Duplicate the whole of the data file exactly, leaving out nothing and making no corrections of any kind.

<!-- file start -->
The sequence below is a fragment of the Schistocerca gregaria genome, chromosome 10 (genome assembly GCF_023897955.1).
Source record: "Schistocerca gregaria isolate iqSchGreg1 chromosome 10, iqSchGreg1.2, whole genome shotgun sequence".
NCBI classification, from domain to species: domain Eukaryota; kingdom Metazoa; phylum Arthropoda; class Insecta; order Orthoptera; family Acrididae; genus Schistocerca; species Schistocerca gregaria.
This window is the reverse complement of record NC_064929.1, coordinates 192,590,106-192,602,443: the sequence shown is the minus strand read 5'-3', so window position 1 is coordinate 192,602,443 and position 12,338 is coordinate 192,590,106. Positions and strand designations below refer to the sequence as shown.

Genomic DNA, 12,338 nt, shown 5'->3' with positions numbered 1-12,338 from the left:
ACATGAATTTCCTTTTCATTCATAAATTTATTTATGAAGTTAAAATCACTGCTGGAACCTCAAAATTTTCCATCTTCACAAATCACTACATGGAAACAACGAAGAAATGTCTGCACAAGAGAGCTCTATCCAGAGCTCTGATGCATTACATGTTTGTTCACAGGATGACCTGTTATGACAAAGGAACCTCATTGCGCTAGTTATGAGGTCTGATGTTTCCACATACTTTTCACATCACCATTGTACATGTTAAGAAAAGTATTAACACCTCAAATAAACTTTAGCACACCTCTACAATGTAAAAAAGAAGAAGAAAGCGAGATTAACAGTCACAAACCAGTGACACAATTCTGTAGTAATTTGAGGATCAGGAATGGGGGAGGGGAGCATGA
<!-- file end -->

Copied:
The sequence below is a fragment of the Schistocerca gregaria genome, chromosome 10 (genome assembly GCF_023897955.1).
Source record: "Schistocerca gregaria isolate iqSchGreg1 chromosome 10, iqSchGreg1.2, whole genome shotgun sequence".
NCBI classification, from domain to species: domain Eukaryota; kingdom Metazoa; phylum Arthropoda; class Insecta; order Orthoptera; family Acrididae; genus Schistocerca; species Schistocerca gregaria.
This window is the reverse complement of record NC_064929.1, coordinates 192,590,106-192,602,443: the sequence shown is the minus strand read 5'-3', so window position 1 is coordinate 192,602,443 and position 12,338 is coordinate 192,590,106. Positions and strand designations below refer to the sequence as shown.

Genomic DNA, 12,338 nt, shown 5'->3' with positions numbered 1-12,338 from the left:
ACATGAATTTCCTTTTCATTCATAAATTTATTTATGAAGTTAAAATCACTGCTGGAACCTCAAAATTTTCCATCTTCACAAATCACTACATGGAAACAACGAAGAAATGTCTGCACAAGAGAGCTCTATCCAGAGCTCTGATGCATTACATGTTTGTTCACAGGATGACCTGTTATGACAAAGGAACCTCATTGCGCTAGTTATGAGGTCTGATGTTTCCACATACTTTTCACATCACCATTGTACATGTTAAGAAAAGTATTAACACCTCAAATAAACTTTAGCACACCTCTACAATGTAAAAAAGAAGAAGAAAGCGAGATTAACAGTCACAAACCAGTGACACAATTCTGTAGTAATTTGAGGATCAGGAATGGGGGAGGGGAGCATGA